Without a doubt, Scrooge’s third world looting is imperialistic, even colonial in nature. In the Amazon, he treks through the jungle like a conquistador, slaughtering apes and anacondas, finally taking his cane to the natives themselves. Like Sir Edmund Hilary and the imperialist explorers of the British Empire, he then takes to the Himalayas to prove Western mastery over the highest peaks on earth. But the tones of colonial dominance are at their strongest when Scrooge invades an African diamond mine. It was not his first foray into African exploitation. As a young duck Scrooge once hired a militia to drive indigenous people from their village so he could establish a rubber plantation. Like the industrial imperialist he is, Scrooge kills local flora and fauna in pursuit of gold artifacts and crushes rocks to take diamonds from the earth. This assault on the environment takes on a brutal psychosexual undertone. Scrooge’s main weapon is to jump in the air and use his cane as a pogo stick – feet splayed outward and the long shaft of his cane pointed downward in a suggestively Freudian manner. The intention is clear: Scrooge shows his dominance by forcefully penetrating the earth itself. Is this the hero Duck Press celebrates?

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Having scaled the peaks of the Himalayas and despoiled the Amazon basin, Scrooge literally decides to shoot for the moon. Scrooge is ideally suited to the harsh lunar environment, symbolized by the fact that he needs not wear a helmet. Space seems to suit the old duck in a way Earth never did. Perhaps his soul feels a kinship with the Spartan emptiness of its surface, a sense that the desolation inside him has taken shape in a physical manifestation. Perhaps he sees a new, fresh world to conquer. Most likely it is the great void of space that excites him – after all, even a Money Bin has walls, but the black, endless universe gives him the perfect vessel to fill with his greed: vast, empty, infinitely expanding. Without making contact on behalf of Earth, he sets to work beating alien intelligences with his cane, set to subjugate their unfamiliar race in the same way he subjugated the Amazonian tribes.

Having conquered the known world, Scrooge takes on another obstacle: his own mortality. He is no longer a young duck, and like all elders he struggles against the inevitability of his own demise – even more terrifying for him, since it means leaving his coveted riches in the hands of relatives that may lose it through incompetence or neglect. Unable to face this intangible terror, he instead travels to Transylvania to battle the living dead themselves. He destroys momento mori like the ambling skeletons, knocking them away with a golf swing to show his youthful virility. Ghosts do not unnerve him. He strips mummies bare of their bandages – a particularly potent conquest, since Scrooge likely wishes he, like the pharaohs of Egypt, could take his gold to the afterlife. In his fight against death he loses his nephews to kidnapping and leaves Webby alone in a dangerous place, but he defeats the castle’s undying master.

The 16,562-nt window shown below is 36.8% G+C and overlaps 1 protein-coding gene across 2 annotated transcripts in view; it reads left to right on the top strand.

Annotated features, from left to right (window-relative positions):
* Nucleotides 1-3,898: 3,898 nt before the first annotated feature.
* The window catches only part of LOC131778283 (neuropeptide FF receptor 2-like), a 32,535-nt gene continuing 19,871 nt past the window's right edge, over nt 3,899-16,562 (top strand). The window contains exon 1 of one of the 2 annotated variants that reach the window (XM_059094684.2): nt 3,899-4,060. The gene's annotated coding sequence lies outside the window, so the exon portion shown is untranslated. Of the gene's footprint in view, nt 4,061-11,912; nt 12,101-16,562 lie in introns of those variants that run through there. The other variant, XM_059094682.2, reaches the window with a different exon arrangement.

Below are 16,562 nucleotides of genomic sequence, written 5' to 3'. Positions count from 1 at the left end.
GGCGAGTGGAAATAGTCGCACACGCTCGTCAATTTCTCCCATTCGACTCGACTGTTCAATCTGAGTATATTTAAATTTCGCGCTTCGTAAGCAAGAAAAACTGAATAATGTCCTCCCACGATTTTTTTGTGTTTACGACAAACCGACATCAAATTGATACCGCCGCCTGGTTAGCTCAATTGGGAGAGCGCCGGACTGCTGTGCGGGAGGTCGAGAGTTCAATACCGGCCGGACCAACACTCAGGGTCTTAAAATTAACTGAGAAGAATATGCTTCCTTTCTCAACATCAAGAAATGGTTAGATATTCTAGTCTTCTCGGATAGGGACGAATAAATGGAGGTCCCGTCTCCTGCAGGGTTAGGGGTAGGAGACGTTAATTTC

Finally, in a desperate attempt to stop Scrooge’s rampage, Magica De Spell attacks him with mirrors hoping that they might trigger self-reflection and contrition in the old miser. She fails. Scrooge the robber baron defeats Magica and outpaces his rival Flintheart to the final treasure, winning the accolades of the world press and the misplaced affection of the nephews he continually leads into harm’s way.

Now some would say that all of these things are perfectly above-the-board and normal. They might claim that there is absolutely no ludonarrative dissonance in DuckTales, because all of these things – the enemy animals, child sidekicks, kidnappings, and exotic locales – are simply conventions of platforming games and Disney adventure stories. Or they’d point out that Scrooge doesn’t have a helmet on the moon because Capcom simply didn’t want to animate one. They might reason that it’s a game about a globe-trotting duck who walks around with no pants, made by a company primarily known for developing a game about a robot boy with a cannon for an arm. One might even say it’s stretching a point to talk about ludonarrative dissonance in a game that contains only one cutscene, with pretty thin dialogue. Or they might say that this sort of tension is a consequence of a growing medium that hasn’t fully learned to tell stories while shaking off old mechanics. Some might even claim that ludonarrative dissonance, though a real thing, has been misapplied and stretched to such a point that the term has become almost meaningless – the cheap, one-size-fits-all suit of game criticism. They’d be wrong though, because I’m completely convinced that in 1989 Capcom knowingly packed DuckTales to the gills with post-colonial deconstructionist narratives and ludonarrative dissonance that’s really interesting and makes me look really smart to write about.

DuckTales Remastered gives us the opportunity to revisit and reevaluate this lost work of interactive literature and once again see the tragic Greek heroism of Scrooge McDuck, the Jason of the digital realm. But when we play DuckTales we cannot think restrict its artistry to the screen, because it reaches us. The dark poetry of the theme song tells us as much: “D-D-D-Danger! Watch behind you,” it warns. “There’s a stranger out to find you.” When we play DuckTales, we find that this is indeed true.

The stranger is us.

Robert Rath is a freelance writer, novelist, and researcher based in Austin, Texas. You can follow his exploits at RobWritesPulp.com or on Twitter at @RobWritesPulp.